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Job interviews can come along at any time.

Once you find out that you'll be having an interview, start preparing!

Most people don't take the time to look at some common professional behaviors that will help you be seen as the top candidate.


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In interviews, it is always best to arrive 15 minutes early so that you can find the location of the interview. This is a good practice because it will allow you a chance to get some water and relax before the interview starts.

Your cell phone should never be a distraction in an interview setting. When your phone rings, it's a sure sign that you did not take them time to turn it off. A ringing cell phone can eliminate you from the candidate pool.

Bringing copies of your work is the best way to show the employer that you know what you are doing. Add web links of your work to your resume so hiring managers can easily access them. When preparing for an interview, always bring paper copies so that they can review the work and ask questions as needed.


Arriving on time tends to be common sense for some interviews. However, emergencies can come up. How would you handle an emergency that would cause you to show up late?

First Impressions

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Eye contact is very important in an interview as it shows that you are actually paying attention. Eye contact shows that you are listening to the interviewer. The goal is to make sure that you are focusing in on what is being said so that you will know what to say when a question is asked.

Initiating a handshake shows respect and confidence. Greet the interviewer with a smile and a firm handshake. These two things will help to set the tone of the interview.


In order to show your interest in the role, eye contact must be maintained. What does eye contact mean as a first impression?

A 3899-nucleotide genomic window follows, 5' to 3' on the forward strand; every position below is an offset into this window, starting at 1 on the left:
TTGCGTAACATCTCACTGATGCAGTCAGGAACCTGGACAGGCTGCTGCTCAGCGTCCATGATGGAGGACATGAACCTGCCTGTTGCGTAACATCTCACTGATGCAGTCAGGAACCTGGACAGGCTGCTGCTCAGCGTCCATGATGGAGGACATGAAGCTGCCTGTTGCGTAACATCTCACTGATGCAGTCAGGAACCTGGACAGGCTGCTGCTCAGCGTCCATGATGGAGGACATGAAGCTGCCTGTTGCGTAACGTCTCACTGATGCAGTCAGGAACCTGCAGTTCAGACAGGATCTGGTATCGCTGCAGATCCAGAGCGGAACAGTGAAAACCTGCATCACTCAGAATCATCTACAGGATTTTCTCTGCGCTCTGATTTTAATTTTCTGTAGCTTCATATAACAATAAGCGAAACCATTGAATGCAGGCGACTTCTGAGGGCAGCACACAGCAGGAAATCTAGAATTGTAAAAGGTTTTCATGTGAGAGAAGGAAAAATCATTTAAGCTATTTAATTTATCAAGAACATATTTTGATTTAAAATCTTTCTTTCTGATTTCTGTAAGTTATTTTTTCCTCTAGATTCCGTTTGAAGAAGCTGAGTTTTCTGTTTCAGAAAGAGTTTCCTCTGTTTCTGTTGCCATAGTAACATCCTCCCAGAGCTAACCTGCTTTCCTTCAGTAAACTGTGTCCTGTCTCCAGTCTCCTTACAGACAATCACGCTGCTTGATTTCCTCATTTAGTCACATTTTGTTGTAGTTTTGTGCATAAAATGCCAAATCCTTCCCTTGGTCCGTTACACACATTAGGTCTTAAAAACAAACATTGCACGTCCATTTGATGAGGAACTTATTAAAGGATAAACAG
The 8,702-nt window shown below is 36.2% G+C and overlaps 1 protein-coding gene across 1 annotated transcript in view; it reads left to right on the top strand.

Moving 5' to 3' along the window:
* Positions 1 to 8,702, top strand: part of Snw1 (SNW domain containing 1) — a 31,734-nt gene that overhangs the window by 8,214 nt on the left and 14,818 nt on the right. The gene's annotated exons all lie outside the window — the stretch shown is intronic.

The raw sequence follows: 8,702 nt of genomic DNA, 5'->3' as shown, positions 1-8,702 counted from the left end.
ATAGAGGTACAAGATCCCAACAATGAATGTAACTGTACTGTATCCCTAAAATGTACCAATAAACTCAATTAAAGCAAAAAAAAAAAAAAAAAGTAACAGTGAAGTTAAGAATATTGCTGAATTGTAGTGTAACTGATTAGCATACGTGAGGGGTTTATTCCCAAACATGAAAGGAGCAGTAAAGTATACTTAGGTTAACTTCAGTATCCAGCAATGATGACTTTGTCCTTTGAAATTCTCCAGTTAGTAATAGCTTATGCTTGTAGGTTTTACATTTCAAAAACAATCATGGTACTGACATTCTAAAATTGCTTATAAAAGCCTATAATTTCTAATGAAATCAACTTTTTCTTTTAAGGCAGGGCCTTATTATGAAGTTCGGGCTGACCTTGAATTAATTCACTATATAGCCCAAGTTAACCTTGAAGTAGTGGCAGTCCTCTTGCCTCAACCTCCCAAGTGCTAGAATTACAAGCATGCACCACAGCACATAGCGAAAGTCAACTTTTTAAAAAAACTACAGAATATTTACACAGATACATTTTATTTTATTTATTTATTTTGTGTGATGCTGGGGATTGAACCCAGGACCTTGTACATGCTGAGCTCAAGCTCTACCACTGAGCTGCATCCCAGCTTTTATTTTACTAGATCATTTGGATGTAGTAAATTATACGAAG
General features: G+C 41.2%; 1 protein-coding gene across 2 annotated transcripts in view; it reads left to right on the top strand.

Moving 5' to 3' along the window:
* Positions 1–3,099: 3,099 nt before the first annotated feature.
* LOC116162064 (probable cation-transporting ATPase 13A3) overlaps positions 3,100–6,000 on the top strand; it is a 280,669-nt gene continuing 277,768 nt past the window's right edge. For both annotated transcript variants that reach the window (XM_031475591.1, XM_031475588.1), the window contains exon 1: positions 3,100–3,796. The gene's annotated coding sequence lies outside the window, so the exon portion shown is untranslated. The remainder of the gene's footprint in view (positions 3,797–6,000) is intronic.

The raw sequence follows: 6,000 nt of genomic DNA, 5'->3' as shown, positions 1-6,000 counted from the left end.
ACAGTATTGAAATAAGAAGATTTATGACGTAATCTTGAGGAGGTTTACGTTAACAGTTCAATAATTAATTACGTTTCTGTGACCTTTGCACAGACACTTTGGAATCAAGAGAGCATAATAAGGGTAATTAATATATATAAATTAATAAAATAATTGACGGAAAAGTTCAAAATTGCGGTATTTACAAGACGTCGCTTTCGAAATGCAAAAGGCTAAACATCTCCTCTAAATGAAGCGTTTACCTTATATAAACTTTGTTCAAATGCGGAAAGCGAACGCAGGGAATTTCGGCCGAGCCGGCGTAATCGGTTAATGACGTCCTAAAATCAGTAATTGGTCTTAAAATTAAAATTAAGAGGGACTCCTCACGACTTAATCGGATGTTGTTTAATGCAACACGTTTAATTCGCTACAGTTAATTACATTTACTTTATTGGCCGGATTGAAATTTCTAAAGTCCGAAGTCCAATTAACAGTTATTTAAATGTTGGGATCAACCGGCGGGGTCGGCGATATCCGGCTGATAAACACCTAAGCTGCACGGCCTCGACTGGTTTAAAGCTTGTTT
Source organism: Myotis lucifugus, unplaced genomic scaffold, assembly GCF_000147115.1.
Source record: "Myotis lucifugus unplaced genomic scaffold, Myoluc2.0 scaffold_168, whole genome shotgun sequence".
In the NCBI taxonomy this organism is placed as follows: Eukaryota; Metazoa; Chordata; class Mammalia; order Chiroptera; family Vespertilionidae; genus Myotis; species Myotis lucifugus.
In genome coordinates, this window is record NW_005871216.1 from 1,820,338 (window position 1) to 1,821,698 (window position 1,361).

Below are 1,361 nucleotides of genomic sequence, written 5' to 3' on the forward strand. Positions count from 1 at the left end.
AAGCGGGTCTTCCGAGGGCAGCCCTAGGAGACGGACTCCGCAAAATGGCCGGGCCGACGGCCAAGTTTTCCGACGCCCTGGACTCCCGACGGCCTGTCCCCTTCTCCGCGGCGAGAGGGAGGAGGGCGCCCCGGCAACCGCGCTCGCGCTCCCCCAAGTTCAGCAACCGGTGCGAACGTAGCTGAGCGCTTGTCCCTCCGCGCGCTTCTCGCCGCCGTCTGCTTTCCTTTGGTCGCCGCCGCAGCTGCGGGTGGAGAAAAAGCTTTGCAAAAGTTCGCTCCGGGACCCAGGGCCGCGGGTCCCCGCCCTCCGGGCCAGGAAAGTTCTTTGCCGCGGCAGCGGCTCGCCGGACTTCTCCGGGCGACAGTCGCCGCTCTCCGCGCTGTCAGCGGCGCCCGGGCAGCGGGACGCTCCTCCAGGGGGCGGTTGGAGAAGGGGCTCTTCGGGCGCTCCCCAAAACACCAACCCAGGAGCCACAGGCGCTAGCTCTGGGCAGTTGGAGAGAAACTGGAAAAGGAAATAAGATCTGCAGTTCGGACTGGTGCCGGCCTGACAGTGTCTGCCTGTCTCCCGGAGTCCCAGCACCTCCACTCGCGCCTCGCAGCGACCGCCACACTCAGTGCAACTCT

Engaging Behaviors

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Listen for key information. It shows that you'll be easy to work with and can follow directions.

  • Wait until the interviews finishes their statement before speaking.

  • Take notes if you like as this will help you to review what was said at a later date.

Ask at least three questions in relation to the job.

  • Asking questions shows your interest in the role.

  • It shows the interviewer that you've done your research.

Some examples: How has your company adapted to more people working from home? Do you describe the management style of the department director? What is your companies approach to onboarding?


What types of questions should you ask the interviewer?

Take Action

Practice these behaviors so that you're ready when it's interview time.

Ask a friend to take on the role of a hiring manager for a company you'd be interested in working for. Practice introducing yourself, asking questions, and even shaking hands. Then, ask your friend for feedback!

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